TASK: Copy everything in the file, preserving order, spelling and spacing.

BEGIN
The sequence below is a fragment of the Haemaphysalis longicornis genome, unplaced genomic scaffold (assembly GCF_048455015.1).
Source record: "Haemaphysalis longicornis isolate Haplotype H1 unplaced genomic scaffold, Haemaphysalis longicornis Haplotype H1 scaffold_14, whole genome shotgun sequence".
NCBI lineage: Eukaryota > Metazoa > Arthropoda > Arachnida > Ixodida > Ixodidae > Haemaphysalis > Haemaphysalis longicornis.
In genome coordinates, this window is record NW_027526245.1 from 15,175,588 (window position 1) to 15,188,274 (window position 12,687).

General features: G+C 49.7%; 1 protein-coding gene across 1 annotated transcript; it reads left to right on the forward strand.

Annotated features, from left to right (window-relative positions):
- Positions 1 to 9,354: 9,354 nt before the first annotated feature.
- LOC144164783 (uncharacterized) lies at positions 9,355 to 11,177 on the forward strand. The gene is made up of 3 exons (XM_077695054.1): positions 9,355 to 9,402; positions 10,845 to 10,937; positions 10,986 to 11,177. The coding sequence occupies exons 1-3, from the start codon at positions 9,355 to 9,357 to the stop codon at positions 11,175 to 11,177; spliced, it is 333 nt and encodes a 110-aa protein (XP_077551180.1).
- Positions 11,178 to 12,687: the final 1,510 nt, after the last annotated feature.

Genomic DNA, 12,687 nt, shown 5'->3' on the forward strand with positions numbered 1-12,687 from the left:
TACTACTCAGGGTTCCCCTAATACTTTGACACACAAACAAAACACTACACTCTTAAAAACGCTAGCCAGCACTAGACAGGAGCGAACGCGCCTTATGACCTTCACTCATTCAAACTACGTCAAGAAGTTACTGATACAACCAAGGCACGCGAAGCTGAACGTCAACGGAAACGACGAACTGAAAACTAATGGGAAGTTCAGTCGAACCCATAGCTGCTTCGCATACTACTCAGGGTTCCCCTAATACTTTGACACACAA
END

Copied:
The sequence below is a fragment of the Haemaphysalis longicornis genome, unplaced genomic scaffold (assembly GCF_048455015.1).
Source record: "Haemaphysalis longicornis isolate Haplotype H1 unplaced genomic scaffold, Haemaphysalis longicornis Haplotype H1 scaffold_14, whole genome shotgun sequence".
NCBI lineage: Eukaryota > Metazoa > Arthropoda > Arachnida > Ixodida > Ixodidae > Haemaphysalis > Haemaphysalis longicornis.
In genome coordinates, this window is record NW_027526245.1 from 15,175,588 (window position 1) to 15,188,274 (window position 12,687).

General features: G+C 49.7%; 1 protein-coding gene across 1 annotated transcript; it reads left to right on the forward strand.

Annotated features, from left to right (window-relative positions):
- Positions 1 to 9,354: 9,354 nt before the first annotated feature.
- LOC144164783 (uncharacterized) lies at positions 9,355 to 11,177 on the forward strand. The gene is made up of 3 exons (XM_077695054.1): positions 9,355 to 9,402; positions 10,845 to 10,937; positions 10,986 to 11,177. The coding sequence occupies exons 1-3, from the start codon at positions 9,355 to 9,357 to the stop codon at positions 11,175 to 11,177; spliced, it is 333 nt and encodes a 110-aa protein (XP_077551180.1).
- Positions 11,178 to 12,687: the final 1,510 nt, after the last annotated feature.

Genomic DNA, 12,687 nt, shown 5'->3' on the forward strand with positions numbered 1-12,687 from the left:
TACTACTCAGGGTTCCCCTAATACTTTGACACACAAACAAAACACTACACTCTTAAAAACGCTAGCCAGCACTAGACAGGAGCGAACGCGCCTTATGACCTTCACTCATTCAAACTACGTCAAGAAGTTACTGATACAACCAAGGCACGCGAAGCTGAACGTCAACGGAAACGACGAACTGAAAACTAATGGGAAGTTCAGTCGAACCCATAGCTGCTTCGCATACTACTCAGGGTTCCCCTAATACTTTGACACACAA